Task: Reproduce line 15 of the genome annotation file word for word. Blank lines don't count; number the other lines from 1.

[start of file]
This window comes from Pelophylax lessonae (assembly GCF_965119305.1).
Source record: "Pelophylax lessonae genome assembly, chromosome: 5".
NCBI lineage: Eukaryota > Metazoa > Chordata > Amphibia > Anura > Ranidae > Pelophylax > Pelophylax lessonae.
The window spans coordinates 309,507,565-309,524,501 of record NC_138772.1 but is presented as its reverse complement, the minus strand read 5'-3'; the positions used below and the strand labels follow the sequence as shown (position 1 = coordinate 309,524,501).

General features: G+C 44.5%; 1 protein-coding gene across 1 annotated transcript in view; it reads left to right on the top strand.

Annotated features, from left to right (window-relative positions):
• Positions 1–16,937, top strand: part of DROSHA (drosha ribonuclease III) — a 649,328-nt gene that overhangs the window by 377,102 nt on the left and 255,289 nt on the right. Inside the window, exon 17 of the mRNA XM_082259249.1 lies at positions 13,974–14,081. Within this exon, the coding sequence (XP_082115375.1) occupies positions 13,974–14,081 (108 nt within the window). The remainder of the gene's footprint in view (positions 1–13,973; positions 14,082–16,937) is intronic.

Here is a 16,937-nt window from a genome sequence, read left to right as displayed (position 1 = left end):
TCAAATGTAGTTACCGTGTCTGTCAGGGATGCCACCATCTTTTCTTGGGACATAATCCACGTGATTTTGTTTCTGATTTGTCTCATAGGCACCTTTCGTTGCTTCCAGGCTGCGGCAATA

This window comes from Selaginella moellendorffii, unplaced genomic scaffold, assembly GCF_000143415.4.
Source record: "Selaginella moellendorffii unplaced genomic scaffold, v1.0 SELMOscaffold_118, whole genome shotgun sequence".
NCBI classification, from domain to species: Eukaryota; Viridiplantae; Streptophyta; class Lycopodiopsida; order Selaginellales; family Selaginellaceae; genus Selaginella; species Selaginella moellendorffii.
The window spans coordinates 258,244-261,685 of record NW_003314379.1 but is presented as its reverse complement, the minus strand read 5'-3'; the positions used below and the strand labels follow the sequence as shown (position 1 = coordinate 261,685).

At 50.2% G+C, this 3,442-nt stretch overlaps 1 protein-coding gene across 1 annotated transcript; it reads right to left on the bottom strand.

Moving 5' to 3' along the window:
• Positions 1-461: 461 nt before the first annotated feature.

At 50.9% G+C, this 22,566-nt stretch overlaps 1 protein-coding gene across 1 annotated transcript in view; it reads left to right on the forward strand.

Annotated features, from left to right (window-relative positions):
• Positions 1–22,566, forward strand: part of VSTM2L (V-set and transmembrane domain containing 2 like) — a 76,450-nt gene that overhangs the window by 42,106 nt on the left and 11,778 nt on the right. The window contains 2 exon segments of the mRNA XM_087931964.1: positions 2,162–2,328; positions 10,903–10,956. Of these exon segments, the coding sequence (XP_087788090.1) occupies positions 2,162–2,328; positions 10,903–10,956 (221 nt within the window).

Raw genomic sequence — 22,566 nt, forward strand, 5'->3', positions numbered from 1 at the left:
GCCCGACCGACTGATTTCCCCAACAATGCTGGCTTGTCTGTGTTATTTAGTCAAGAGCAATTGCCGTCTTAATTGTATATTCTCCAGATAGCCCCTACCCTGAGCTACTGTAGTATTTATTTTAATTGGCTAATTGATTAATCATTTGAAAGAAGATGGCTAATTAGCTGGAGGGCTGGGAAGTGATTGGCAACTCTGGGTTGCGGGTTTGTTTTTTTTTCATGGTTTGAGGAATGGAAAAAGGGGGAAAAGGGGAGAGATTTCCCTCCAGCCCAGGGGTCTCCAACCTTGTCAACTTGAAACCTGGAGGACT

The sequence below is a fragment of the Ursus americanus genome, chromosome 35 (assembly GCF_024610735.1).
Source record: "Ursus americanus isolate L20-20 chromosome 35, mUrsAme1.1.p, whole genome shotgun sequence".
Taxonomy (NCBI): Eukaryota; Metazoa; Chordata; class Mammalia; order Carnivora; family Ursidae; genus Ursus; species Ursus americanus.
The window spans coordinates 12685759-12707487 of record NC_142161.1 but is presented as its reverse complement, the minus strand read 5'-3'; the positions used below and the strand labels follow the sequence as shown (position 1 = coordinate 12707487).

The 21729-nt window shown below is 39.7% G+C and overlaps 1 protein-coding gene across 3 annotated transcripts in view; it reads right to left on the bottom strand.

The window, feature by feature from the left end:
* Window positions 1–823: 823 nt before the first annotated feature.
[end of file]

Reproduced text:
Moving 5' to 3' along the window: